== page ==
It’s also true in a far broader sense. The same LGA report, ‘Why Invest in Local Culture?’, recorded testimonies stating that ‘Culture ‘[helps] people to identify with, understand, appreciate, engage with and feel a sense of ‘belonging’ to their place’, and that creativity is ‘a growing requirement for many occupations outside the creative/cultural sector and will be essential for problem solving, innovation and adaptation in any future job market.’ It also observed that ‘Publicly funded arts and cultural services made enormous contributions to our daily lives and wellbeing during the COVID-19 restrictions,’ and that the arts ‘have a role to play in supporting health at various levels in society, from contributing to general wellbeing across a population, to helping to prevent specific forms of ill health and providing treatment for acute health conditions.’

At a time of growing crisis in the NHS and falling life expectancy, it’s this role for the arts — in closing health inequalities — that is particularly striking. The LGA’s report recorded clear benefits from cultural programmes in the clinical treatment of conditions like dementia — the UK’s biggest killer — and depression; that those targeted towards at-risk groups were valuable in a preventative approach to mental ill health and loneliness; that good cultural infrastructure and universal provision of cultural services at a population level was beneficial to community wellbeing and promoted networked, resilient communities.

These findings demonstrate the limits of treating questions of the arts and culture, health, economics, community cohesion, and social care as if they are distinct from one another and not entirely co-dependent. Crisis and collapse in one is only likely to increase the chances of crisis and collapse in all. In forcing the shuttering – or sell-off – of accessible cultural institutions and thereby cutting off the arts to all but the wealthiest, that is exactly the future this government’s austerian assault is ushering in.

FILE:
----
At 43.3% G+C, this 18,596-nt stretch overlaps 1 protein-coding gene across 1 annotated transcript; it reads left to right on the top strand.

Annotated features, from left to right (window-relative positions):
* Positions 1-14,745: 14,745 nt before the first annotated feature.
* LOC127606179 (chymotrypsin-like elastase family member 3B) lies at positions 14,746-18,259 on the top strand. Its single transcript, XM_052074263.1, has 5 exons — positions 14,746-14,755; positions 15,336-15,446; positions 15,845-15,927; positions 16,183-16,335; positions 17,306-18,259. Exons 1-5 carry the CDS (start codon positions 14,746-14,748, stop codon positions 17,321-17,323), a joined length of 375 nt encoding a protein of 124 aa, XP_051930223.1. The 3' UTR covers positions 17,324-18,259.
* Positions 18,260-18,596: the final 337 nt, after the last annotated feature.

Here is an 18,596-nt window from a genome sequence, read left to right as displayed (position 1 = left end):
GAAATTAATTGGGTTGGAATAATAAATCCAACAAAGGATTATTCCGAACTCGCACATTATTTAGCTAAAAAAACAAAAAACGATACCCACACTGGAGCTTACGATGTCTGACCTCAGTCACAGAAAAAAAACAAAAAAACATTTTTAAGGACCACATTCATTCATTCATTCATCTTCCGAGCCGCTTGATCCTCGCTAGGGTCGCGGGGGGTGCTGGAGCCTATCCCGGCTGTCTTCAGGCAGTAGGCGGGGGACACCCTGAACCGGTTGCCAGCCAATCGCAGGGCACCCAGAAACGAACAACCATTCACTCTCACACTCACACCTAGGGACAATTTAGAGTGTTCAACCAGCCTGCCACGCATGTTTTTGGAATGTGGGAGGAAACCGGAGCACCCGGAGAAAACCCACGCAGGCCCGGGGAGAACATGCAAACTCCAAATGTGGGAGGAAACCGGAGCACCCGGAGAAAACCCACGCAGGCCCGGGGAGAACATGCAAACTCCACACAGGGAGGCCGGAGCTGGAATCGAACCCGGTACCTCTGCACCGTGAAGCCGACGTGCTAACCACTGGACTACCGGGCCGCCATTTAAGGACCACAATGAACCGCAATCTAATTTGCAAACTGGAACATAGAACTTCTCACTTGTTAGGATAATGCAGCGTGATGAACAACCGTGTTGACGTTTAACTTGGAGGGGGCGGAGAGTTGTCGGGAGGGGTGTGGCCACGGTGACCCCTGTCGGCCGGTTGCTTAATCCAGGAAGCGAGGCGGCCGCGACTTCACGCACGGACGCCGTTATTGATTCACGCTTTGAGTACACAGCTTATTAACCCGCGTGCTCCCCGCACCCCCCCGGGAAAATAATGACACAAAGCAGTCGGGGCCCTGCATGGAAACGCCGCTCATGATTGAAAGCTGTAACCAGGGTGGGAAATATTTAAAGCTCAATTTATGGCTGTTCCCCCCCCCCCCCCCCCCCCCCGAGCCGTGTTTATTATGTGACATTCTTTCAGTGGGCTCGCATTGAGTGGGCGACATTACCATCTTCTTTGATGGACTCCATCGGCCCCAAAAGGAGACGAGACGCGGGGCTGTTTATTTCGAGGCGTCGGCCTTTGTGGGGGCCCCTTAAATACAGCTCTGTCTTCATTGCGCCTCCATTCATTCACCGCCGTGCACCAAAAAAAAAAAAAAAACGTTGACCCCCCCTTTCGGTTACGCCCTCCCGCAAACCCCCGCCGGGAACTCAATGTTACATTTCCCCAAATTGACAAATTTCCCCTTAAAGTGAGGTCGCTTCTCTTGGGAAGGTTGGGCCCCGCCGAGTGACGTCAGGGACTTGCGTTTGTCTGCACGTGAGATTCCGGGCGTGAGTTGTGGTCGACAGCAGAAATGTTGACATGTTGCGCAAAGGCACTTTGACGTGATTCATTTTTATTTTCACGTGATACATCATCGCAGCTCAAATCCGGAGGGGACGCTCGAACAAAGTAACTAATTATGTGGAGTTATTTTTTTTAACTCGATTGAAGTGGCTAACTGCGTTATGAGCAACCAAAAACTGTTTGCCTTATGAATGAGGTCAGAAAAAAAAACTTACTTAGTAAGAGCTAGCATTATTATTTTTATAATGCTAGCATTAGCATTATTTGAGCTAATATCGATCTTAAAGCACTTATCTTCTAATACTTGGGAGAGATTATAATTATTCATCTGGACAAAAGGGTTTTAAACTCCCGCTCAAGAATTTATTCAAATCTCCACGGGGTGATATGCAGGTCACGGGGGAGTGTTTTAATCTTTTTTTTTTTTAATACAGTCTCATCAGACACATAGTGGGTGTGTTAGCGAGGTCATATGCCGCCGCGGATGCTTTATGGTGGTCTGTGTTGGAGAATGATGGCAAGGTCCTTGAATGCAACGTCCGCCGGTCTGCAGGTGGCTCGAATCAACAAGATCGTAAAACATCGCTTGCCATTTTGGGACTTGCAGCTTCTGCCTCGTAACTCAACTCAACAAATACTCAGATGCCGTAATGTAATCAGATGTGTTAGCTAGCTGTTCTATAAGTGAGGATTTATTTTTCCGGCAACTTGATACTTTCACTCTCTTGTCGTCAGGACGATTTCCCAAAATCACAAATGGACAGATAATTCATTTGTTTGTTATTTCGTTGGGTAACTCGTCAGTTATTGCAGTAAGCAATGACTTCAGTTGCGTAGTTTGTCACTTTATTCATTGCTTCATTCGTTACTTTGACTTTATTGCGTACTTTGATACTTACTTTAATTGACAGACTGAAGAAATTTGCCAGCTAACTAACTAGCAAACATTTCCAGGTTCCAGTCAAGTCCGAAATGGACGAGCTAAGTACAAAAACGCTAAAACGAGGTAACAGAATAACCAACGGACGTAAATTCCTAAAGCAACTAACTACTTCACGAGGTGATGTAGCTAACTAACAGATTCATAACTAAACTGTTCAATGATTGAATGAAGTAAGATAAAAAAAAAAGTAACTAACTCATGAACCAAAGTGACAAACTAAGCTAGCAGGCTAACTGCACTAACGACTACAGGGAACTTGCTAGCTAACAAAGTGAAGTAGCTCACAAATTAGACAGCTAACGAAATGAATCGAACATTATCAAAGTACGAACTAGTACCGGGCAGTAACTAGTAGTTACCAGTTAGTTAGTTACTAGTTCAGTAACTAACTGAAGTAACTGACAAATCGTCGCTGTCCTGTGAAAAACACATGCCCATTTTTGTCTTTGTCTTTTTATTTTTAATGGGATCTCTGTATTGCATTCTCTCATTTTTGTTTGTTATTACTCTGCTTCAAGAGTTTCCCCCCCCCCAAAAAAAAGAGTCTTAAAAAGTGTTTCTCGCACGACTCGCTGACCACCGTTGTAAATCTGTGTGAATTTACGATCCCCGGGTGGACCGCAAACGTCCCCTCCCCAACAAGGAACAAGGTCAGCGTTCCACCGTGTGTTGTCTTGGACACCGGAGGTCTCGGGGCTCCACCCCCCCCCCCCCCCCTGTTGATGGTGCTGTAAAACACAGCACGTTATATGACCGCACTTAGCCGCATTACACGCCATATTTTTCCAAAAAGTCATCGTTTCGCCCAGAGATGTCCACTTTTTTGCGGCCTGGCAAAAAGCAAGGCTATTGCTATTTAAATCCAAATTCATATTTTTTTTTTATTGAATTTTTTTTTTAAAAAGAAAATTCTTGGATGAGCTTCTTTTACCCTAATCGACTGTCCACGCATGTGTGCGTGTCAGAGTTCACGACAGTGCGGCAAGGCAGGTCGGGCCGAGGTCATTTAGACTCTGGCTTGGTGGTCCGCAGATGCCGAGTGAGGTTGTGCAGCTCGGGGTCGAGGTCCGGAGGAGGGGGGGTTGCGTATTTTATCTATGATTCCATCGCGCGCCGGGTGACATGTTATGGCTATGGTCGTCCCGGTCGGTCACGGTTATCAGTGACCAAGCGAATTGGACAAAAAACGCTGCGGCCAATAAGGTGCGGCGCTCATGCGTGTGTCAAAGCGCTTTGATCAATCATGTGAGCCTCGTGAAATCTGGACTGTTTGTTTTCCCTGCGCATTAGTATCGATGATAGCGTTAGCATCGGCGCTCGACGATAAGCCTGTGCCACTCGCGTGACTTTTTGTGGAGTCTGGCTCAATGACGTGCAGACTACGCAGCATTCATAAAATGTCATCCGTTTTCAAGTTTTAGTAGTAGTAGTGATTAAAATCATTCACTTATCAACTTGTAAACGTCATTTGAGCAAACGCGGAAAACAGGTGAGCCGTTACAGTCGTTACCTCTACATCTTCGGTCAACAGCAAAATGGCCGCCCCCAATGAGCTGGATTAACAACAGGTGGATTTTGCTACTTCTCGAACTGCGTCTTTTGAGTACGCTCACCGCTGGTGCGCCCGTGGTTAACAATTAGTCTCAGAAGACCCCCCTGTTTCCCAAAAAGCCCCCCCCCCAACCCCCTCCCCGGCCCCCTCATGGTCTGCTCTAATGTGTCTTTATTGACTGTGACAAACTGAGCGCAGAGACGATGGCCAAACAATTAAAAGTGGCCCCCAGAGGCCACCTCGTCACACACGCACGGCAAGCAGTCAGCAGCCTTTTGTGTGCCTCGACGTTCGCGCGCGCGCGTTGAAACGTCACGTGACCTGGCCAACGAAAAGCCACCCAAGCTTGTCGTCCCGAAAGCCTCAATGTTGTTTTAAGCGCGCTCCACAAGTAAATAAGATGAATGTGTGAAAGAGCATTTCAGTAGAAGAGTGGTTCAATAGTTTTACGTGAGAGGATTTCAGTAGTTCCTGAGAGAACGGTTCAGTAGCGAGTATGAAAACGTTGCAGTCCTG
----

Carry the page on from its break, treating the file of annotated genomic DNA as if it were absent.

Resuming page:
There are other options. Actors’ union Equity recently published an alternative funding plan for culture in Suffolk, after the council there also proposed a 100 percent arts funding cut. The Arts Council website hosts a list of alternative funding distributors, although the revenue to be raised from these are likely to be small compared to local government levels. Above all, calls continue to be made for more power to be placed in the hands of local authorities to control their own finances, and for Keir Starmer’s incoming Labour government to match that by increasing public spending. Shadow Chancellor Rachel Reeves insists, in response, that her Tory-led fiscal rules are non-negotiable. Whether that position will stay tenable as more councils collapse remains to be seen.

The arts are not a panacea. But they are vital to a life different from the ones Britain’s political class currently seem to imagine for the majority of the public — lives in which we wake up in mouldy and extortionately-priced homes, spend long days at tech jobs, and then return to repeat it all, unable to afford access to whatever small number of leisure or cultural activities still exist. The arts represent the potential for something better: a world that values and stimulates curiosity, joy, and connection. Perhaps that is what the people in charge really want to avoid.